BY ROBERT MANDEYA
Just recently I was watching a WWE match and was caught by the appearance of Koffi Kingston, a Ghanaian wrestler who has made it in this top American money-spinning sport.
It is in one of his most important matches that Kingston asserts his prowess and confidence in beating his opponent who in this particular match was billed as the favourite to win.
Kingston was coming into the match as an underdog but he assured his legion of fans before the match that his positive mind was going to see him victorious. He spoke a little about the power of positivity which I found quite fascinating.
Given what is happening in Zimbabwe currently in terms of the condition of our economy, coupled with the Covid-19 crisis and resultantly what people and businesses alike are going through, I found Kingston’s concept of positive thinking quite profound and relevant to our situation.
The concept of positive thinking has permeated our culture. It is a philosophy of faith that does not ignore life’s problems, but rather explains a practical approach to life’s full potential. It is a system of creative living based on spiritual techniques, and its operation is demonstrated in the lives of thousands of people.
True to his belief in positive thinking philosophy, I watched Kingston subdue his larger-than-life opponent sending his fans into a frenzy of excitement and inspirational adulation. There were quite a lot of lessons in the Kingston scenario.
Believing in yourself
Believe in yourself! Have faith in your abilities! Without a humble but reasonable confidence in your own powers you cannot be successful or happy. But with self-confidence you can succeed.
A sense of inadequacy interferes with the attainment of your hopes, but self-confidence leads to self-realisation and achievement. Because of the importance of his mental attitude, Koffi in some way helped many who were watching to believe in themselves and release their inner powers. An appalling number of people are made miserable by an inferiority complex particularly in these trying times in our country.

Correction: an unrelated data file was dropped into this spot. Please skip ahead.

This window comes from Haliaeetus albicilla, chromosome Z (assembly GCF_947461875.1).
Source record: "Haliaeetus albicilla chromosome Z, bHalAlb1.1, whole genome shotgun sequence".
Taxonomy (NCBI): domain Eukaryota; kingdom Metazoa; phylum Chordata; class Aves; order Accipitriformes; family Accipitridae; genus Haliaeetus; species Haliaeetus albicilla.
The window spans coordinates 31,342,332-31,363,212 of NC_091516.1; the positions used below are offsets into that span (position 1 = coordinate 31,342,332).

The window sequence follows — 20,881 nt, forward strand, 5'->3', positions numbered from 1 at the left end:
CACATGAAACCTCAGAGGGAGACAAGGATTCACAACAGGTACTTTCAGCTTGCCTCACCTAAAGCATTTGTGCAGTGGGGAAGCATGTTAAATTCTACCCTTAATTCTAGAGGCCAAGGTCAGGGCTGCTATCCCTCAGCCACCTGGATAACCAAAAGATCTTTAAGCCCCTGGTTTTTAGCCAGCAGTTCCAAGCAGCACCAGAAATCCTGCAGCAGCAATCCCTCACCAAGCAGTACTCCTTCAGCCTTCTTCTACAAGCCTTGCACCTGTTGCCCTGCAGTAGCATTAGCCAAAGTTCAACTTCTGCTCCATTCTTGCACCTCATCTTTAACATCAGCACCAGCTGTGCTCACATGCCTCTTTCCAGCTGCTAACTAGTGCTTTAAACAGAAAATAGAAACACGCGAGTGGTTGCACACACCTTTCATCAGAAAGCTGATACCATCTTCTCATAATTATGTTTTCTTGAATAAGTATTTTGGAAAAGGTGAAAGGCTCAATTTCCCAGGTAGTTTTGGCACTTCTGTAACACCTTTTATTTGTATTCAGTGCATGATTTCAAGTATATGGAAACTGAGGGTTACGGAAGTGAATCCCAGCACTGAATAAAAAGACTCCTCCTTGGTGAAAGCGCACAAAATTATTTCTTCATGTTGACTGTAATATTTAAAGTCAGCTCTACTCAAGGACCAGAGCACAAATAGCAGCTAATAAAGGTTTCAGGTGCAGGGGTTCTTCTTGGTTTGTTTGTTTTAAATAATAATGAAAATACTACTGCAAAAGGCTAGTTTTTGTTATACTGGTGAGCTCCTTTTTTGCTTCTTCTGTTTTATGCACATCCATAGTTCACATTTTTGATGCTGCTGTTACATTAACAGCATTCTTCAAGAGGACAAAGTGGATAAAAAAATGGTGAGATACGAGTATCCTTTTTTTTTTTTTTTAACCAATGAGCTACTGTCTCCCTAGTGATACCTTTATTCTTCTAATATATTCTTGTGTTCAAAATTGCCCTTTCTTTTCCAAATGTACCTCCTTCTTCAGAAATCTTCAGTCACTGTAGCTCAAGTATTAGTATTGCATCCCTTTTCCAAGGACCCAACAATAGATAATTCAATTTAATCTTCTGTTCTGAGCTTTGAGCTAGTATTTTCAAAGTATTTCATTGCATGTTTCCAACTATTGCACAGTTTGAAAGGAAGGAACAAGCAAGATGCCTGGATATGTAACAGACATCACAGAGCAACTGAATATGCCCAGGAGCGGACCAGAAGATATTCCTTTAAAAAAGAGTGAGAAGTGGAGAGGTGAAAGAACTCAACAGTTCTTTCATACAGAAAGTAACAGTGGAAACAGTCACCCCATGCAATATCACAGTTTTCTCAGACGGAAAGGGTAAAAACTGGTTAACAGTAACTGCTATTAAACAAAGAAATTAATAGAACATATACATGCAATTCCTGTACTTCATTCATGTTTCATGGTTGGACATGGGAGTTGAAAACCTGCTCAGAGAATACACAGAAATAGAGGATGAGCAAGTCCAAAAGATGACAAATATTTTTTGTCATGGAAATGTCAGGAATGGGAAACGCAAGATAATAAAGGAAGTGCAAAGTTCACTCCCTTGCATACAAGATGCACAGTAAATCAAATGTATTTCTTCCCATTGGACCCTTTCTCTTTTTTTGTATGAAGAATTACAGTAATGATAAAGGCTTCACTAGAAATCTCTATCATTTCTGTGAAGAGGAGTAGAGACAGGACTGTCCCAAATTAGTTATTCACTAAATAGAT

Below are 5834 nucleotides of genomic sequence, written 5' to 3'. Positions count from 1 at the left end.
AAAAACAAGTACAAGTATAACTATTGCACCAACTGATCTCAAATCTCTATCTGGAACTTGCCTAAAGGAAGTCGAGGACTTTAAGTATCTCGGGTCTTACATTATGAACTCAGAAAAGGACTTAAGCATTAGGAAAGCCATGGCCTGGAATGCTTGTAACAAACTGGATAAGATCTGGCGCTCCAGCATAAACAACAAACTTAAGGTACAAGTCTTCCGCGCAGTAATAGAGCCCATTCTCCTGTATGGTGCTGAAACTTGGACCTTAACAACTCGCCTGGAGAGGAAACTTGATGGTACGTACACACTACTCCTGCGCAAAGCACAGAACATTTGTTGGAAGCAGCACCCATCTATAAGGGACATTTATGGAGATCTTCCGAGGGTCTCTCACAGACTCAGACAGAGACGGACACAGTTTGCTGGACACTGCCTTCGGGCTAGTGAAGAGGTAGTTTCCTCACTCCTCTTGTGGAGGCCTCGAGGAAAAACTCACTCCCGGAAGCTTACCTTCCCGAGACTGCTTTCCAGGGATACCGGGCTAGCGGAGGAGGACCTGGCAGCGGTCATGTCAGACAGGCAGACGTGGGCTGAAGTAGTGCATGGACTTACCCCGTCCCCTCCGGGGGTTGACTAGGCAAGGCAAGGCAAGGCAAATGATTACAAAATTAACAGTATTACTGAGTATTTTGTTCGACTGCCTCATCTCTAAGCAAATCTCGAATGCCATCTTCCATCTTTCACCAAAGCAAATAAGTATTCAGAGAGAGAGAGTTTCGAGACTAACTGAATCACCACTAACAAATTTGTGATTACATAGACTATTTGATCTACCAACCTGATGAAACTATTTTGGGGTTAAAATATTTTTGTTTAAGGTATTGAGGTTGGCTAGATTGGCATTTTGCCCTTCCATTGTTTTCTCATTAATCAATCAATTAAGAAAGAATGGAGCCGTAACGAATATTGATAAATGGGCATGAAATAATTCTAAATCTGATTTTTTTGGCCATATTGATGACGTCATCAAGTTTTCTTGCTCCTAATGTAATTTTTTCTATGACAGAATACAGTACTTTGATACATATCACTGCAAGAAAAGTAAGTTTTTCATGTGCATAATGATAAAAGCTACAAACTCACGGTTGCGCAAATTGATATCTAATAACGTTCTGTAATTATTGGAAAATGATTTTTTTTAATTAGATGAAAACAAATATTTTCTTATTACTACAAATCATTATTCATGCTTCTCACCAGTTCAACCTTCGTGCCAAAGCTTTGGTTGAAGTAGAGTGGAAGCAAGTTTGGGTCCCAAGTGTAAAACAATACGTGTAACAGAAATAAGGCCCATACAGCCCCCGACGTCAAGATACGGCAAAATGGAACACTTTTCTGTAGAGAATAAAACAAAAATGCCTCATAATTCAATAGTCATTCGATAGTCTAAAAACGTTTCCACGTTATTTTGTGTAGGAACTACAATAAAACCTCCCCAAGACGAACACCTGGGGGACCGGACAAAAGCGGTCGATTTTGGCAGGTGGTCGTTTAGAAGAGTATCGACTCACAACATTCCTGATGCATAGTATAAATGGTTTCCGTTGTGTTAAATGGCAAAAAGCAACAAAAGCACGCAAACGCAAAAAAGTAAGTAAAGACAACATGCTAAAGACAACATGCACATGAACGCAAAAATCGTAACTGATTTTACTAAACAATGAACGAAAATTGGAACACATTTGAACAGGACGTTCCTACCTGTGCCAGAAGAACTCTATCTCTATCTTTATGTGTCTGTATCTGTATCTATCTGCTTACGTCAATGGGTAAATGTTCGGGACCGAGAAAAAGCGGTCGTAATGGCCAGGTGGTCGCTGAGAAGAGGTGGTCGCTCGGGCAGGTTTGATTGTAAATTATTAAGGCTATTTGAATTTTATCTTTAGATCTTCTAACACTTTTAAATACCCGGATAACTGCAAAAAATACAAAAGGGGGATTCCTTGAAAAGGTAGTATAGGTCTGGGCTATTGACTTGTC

But you need not suffer from this trouble. You can develop faith in yourself. In business there are so many times when we are faced with very critical hurdles to tackle.
We all at some time go through these unpleasant feelings. Issues of faith are so intricate, I myself am not an expert in the subject of faith but life has taught me a lesson or two about this much-hyped concept which is synonymous with man of the cloth.
A peaceful mind generates power
There are two cryptic phrases for people in times of need or want—“an ear full of trouble” and “a mind full of peace.” Which do you choose? The essence of the secret lies in a change of mental attitude. One must learn to live on a different thought basis, and even though thought change requires effort, it is much easier than to continue living in perpetual torment.
The life of strain is difficult as much as it is unavoidable. The chief struggle however is gaining mental peace. A physician friend of mine often tells me, “Many of my patients have nothing wrong with them except their thoughts”
A primary method for gaining a mind full of peace is to practice emptying the mind. At least twice a day, empty your mind of fears, hates, insecurities, regrets and guilt feelings. I know this is easier said than done. To prevent unhappy thoughts from sneaking in again, immediately fill your mind with creative and healthy thoughts.
At intervals during the day practice thinking a carefully selected series of peaceful thoughts. We all have at one point or another gone through some very memorable moments or occasions in our lives. Let mental pictures of the most peaceful scenes you have ever witnessed pass across your mind, as, for example, in my case the silvery light of the sun falling upon rippling waters does the trick.
Another way is repeating audibly some peaceful words. Words have profound suggestive power, and there is healing in the very saying of them. Use a word such as “serenity.” Picture serenity as you say it. Repeat it slowly and in the mood of which the word is a symbol. There are other practical ways by which you can develop serenity and quiet attitudes.
Mandeya is a certified executive leadership coach, corporate education trainer and management consultant and founder of Leadership Institute of Research and Development (LiRD). — firstname.lastname@example.org/ or email@example.com, Facebook: @lirdzim and Mobile/WhatsApp: +263 719 466 925